Some people who receive screening colonoscopies are still at risk for colorectal cancer (CRC) because neoplastic polyps found are not completely removed, according to the January issue of Gastroenterology. While the quality of colonoscopy examinations has focused on polyp detection, better methods are needed to evaluate polyp removal.
The goal of screening colonoscopies is to detect and remove precancerous lesions (adenomatous polyps). This strategy has been reported to reduce the incidence of CRC by 77% and CRC-related deaths by up to 37%, compared with individuals who do not receive colonoscopy examinations. But why do many patients who had polyps removed during colonoscopy still develop cancer?
Incomplete resection of lesions during colonoscopy has been estimated to account for 10%–27% of cancers that develop later in patients.
Heiko Pohl et al. investigated the proportion of incompletely resected neoplasms and factors that could contribute to this problem. After polyps (5–20 mm) were removed from 269 patients undergoing colonoscopy examination, biopsy samples were collected from the sides of the removal site and analyzed for residual adenomatous tissue.
Of 346 neoplastic polyps removed, Pohl et al. found that 10.1% of the removals were incomplete. The rate of incomplete resection increased with polyp size, and was about 2-fold higher for large (10–20 mm) than small (5–9 mm) neoplastic polyps. Furthermore, incomplete removal was almost 4-fold higher for sessile serrated adenomas or polyps than conventional adenomas.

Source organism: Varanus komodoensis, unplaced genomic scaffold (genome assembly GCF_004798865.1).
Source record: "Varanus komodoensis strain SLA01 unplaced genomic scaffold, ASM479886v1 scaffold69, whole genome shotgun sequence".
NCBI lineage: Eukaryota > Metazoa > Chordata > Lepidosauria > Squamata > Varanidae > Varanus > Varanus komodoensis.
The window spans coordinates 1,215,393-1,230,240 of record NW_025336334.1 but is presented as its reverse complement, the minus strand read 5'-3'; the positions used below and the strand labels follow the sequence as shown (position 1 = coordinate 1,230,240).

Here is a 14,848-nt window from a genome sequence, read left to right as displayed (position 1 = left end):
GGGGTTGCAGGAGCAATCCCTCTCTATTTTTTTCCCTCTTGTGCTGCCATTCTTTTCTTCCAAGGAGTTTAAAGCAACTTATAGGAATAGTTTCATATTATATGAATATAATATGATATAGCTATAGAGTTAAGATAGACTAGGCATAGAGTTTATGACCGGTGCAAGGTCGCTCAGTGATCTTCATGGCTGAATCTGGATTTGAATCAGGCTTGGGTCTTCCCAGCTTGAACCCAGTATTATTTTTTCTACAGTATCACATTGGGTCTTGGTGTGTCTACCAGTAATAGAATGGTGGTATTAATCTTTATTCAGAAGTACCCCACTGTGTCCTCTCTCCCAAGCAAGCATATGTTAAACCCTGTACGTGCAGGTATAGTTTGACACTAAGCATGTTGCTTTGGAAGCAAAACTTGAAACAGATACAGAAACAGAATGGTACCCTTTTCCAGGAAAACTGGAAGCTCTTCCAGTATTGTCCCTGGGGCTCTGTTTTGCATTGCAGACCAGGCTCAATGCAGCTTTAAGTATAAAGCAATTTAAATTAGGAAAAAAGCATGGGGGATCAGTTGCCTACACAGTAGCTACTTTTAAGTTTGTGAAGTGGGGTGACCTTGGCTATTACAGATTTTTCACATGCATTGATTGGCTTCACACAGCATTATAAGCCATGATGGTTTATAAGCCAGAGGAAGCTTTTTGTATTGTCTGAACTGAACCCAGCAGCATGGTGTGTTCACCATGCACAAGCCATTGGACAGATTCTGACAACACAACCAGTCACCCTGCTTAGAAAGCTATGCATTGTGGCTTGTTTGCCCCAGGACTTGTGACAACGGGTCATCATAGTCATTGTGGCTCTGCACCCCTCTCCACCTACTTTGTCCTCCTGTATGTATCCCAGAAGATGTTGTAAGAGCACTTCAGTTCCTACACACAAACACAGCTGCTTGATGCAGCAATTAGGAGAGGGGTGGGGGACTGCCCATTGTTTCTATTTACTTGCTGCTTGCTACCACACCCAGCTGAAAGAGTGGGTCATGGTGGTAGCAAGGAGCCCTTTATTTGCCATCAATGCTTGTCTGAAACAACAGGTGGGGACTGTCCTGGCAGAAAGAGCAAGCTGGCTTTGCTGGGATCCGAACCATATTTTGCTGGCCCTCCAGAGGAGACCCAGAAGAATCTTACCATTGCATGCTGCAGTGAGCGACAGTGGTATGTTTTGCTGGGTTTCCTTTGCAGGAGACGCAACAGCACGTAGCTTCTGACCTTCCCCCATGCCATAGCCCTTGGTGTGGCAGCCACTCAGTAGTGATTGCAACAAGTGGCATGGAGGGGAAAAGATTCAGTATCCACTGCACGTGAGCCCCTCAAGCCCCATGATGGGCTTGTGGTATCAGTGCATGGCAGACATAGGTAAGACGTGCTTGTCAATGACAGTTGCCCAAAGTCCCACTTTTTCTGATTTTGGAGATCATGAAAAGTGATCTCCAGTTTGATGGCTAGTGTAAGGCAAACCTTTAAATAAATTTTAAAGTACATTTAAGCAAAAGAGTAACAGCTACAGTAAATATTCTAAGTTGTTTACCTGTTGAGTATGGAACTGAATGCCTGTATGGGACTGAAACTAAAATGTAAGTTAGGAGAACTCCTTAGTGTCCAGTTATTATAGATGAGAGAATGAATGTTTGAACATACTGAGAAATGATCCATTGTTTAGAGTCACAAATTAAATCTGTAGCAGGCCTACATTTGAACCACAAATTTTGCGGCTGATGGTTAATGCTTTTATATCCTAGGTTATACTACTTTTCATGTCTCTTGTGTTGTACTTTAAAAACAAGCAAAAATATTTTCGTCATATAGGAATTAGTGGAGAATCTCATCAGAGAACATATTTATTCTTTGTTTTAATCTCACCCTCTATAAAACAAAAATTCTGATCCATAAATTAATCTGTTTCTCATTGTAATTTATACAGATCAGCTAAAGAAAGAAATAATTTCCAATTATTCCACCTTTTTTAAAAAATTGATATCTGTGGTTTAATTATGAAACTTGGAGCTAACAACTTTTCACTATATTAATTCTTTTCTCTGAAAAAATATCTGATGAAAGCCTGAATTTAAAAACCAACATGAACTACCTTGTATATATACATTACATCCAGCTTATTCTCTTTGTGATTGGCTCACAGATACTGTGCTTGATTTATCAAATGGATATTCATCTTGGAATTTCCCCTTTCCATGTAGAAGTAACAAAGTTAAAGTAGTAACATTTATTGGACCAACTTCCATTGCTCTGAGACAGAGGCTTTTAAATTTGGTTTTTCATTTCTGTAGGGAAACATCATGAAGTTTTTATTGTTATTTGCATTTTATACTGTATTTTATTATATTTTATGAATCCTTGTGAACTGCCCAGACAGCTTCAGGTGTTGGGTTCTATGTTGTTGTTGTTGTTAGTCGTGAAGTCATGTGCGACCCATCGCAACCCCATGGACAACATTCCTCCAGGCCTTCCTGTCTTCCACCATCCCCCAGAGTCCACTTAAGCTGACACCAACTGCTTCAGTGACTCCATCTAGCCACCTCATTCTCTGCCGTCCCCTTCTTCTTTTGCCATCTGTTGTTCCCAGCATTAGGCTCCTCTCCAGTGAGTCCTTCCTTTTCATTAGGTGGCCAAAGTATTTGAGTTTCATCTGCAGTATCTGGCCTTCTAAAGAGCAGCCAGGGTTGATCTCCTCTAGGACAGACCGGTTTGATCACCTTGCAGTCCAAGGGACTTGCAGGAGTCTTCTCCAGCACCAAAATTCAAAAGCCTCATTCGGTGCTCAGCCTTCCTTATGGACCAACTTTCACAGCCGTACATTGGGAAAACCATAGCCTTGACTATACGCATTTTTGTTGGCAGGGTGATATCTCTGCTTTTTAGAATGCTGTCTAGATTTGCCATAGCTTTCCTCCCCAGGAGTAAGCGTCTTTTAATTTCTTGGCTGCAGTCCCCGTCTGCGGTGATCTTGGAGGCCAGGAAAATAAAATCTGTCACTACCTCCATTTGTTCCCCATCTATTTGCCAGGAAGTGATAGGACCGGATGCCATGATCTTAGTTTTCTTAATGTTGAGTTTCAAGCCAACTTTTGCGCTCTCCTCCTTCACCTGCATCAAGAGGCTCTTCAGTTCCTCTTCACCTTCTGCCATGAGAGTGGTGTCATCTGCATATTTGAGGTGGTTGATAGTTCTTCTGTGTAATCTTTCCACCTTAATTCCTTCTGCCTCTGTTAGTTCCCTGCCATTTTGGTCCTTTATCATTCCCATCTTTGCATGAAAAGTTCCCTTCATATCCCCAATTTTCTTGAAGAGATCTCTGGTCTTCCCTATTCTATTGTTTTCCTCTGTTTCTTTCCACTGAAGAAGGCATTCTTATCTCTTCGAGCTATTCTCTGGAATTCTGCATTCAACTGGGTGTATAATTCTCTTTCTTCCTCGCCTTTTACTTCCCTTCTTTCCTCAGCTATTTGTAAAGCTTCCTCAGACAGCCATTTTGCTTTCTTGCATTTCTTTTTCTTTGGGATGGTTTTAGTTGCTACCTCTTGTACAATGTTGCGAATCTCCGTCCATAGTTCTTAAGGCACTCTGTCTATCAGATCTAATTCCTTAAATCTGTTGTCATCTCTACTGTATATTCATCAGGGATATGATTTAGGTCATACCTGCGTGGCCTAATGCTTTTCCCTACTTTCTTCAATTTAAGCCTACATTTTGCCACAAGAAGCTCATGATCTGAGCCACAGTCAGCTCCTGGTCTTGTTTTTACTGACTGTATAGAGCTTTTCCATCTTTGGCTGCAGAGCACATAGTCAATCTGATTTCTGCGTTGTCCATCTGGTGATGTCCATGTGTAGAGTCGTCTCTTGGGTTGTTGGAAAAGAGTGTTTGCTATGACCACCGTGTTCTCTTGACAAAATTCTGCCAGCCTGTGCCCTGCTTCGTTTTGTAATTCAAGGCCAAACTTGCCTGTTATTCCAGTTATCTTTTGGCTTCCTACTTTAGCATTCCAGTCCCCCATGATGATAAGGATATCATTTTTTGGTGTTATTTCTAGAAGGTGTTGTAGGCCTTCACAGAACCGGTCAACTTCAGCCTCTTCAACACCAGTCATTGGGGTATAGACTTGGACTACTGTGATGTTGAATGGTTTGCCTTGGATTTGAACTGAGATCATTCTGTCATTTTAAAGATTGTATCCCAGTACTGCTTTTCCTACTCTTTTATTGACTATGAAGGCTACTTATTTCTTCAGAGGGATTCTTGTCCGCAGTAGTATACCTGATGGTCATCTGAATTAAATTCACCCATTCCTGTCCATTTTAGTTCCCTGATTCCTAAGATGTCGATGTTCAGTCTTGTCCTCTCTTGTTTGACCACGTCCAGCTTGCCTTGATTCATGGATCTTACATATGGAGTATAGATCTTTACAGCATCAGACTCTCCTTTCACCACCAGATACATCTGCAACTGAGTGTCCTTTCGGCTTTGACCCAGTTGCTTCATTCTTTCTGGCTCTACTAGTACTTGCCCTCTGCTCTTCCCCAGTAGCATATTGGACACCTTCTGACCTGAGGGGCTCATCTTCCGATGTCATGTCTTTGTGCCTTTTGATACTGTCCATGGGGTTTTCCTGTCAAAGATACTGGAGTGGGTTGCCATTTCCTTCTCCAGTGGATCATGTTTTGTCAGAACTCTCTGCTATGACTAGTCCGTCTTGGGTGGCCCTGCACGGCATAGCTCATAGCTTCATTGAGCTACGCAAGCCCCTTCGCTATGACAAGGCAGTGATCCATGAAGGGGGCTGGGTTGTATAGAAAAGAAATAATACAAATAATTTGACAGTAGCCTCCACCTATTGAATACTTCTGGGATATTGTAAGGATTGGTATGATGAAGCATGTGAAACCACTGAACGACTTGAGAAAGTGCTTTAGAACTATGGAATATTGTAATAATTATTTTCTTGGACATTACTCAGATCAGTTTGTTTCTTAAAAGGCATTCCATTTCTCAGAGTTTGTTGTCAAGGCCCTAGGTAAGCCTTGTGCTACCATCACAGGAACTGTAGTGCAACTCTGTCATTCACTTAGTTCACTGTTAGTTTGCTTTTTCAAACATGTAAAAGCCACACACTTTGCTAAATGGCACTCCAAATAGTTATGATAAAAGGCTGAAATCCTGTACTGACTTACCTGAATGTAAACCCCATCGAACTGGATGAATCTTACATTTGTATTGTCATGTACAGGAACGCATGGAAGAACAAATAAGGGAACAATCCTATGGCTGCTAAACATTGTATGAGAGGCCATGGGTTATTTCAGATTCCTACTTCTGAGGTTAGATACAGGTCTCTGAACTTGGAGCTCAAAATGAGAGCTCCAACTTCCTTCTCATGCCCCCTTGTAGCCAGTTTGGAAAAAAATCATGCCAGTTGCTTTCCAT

Interestingly, Pohl observed a wide range in the rate of incomplete resection among experienced endoscopists—for the 5 endoscopists who performed at least 20 polyp resections, the rates of incomplete resection ranged from 6.5% to 22.7% (see below figure).
In an editorial that accompanies the article, Charles Kahi and Douglas Rex state that this rate of incomplete polypectomy is alarming, considering that the endoscopists participating in the project were aware of the study aims, and probably scrutinized polyp resection margins carefully. So the 10% rate of incomplete resection likely underestimates the true magnitude of the problem in clinical practice.
Pohl et al. state that incomplete polyp resection might contribute to the development of interval CRC following a complete colonoscopy. They explain that variations in endoscopists’ technique and time spent to examine the polypectomy site likely affect the efficacy of the procedure. Polyp resection is not a standardized technique—different endoscopists may use different methods to remove tumors.
They call for efforts to improve resection of neoplastic polyps—especially for large and sessile serrated polyps and adenomas. Pohl et al. propose focusing efforts on preparation for resection, the resection technique, and assessments of complete polyp removal. Polyp margins might be further evaluated using narrow-band imaging, chromoendoscopy, or endomicroscopy techniques.
Read the article online.
Pohl H, Srivastava A, Bensen SP, et al. Incomplete polyp resection during colonoscopy—results of the complete adenoma resection (CARE) study. Gastroenterology 2013;144:74−80.e1.
Read the accompanying editorial.
Kahi CJ, Rex DK. Why we should CARE about polypectomy technique. Gastroenterology 2013;144:16−18.